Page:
Viral photographs of an elderly Ukrainian woman handling an AK-47 during a combat training exercise have thrust Ukraine’s far-right forces into the spotlight.
Valentyna Konstantynovska, a 79-year-old resident of the eastern port city of Mariupol, was photographed on Sunday taking part in drills prompted by the Russian troop buildup across the border, telling reporters: "If something happens, I will defend my home, my city, my children.”
The story gained international attention as a vivid illustration of the bravery of ordinary Ukrainians in the face of the threat of Russian invasion.
But the picture took on more sinister undertones when it emerged the combat training was hosted by Azov, an extremist movement notorious for its far-right ideology.
The presence of far-right elements within Ukraine’s self-defence forces has been seized on by the Kremlin in a bid to smear Ukrainian forces as “fascists,” and has been an issue for Kyiv’s Western allies, although many Ukrainians dismiss the debate as overblown by Western observers.
The controversy has largely centred around Azov – a militant ultranationalist movement with neo-Nazi roots that was officially incorporated into Ukraine’s National Guard in 2014, after playing a major role in fighting pro-Russian forces in key engagements such as the Battle for Mariupol. The sprawling movement consists of an official regiment within the National Guard; its own fringe political party, National Corps; and a paramilitary group, known as National Militia, which “patrols” Ukrainian streets enforcing its own brand of justice. Members of the group have been linked to a series of violent attacks on minorities in recent years.
The movement’s extremist ideology has never been much of a secret. Its fighters have been photographed covered with far-right tattoos and insignia, while the regiment is identifiable by the Nazi Wolfsangel logo on their uniforms (the group has denied the symbol carries a Nazi connotation). And the movement is driven by figures with deep roots in Ukraine’s extreme-right scene.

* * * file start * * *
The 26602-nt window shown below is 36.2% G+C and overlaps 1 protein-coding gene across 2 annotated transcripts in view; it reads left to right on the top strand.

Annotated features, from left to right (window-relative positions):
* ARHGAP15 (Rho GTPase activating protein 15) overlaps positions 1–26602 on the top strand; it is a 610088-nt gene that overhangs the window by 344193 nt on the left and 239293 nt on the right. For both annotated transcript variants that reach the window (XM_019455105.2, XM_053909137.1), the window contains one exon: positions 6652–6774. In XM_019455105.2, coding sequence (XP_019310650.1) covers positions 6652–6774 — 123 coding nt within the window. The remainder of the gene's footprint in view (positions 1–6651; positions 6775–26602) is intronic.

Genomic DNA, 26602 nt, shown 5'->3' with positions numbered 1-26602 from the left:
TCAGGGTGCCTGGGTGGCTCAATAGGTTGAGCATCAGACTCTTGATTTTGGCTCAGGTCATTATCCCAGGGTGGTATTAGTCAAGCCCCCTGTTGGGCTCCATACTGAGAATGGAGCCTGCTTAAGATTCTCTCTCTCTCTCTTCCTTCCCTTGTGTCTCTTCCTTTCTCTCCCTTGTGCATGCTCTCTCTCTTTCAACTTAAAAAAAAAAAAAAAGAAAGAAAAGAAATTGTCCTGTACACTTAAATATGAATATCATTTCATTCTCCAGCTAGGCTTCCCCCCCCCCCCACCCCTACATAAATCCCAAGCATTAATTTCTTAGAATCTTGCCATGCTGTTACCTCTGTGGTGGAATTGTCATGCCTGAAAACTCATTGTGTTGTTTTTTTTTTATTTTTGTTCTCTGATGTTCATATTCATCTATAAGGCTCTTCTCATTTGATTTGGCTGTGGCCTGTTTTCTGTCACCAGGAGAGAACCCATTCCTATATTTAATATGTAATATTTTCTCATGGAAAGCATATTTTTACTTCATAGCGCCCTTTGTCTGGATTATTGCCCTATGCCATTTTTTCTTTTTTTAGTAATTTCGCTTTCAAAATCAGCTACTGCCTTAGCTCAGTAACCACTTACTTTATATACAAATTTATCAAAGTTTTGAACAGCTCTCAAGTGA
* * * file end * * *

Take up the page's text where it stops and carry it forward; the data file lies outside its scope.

Andriy Biletsky, the Azov Batallion’s first commander and later a National Corps parliamentarian, previously led the neo-Nazi paramilitary organisation “Patriot of Ukraine,” and once stated in 2010 that it was the Ukrainian nation’s mission to “lead the white races of the world in a final crusade… against Semite-led Untermenschen [subhumans].”
“There is no arguing about [the extremist ideology], because you can see the pictures of guys with swastikas,” Mikael Skillt, a Swedish former neo-Nazi who travelled to Ukraine in 2014 to become a foreign volunteer for the far-right regiment, told VICE World News last year.
Skillt, who has since renounced extremist politics, said that he, like many far-right radicals across the world, was drawn to Ukraine after being inspired by the prominent role that Ukrainian ultranationalists and far-right hooligans had played in the Maidan protests. The demonstrations were a turning point for the country – they resulted in the ousting of President Viktor Yanukovych, and would go on to play a key role in the war with Russia that followed.
When Russian-backed separatists rose up in the east of the country in 2014, Ukraine’s under-resourced military found itself outgunned and flatfooted. It was volunteer militias such as Azov and Right Sector – whose members included fighters drawn from the ultranationalist and far-right hooligan networks – that stepped into the breach, making a name for themselves in the fierce fighting for the city of Mariupol, and carving out a reputation as valiant defenders of the nation.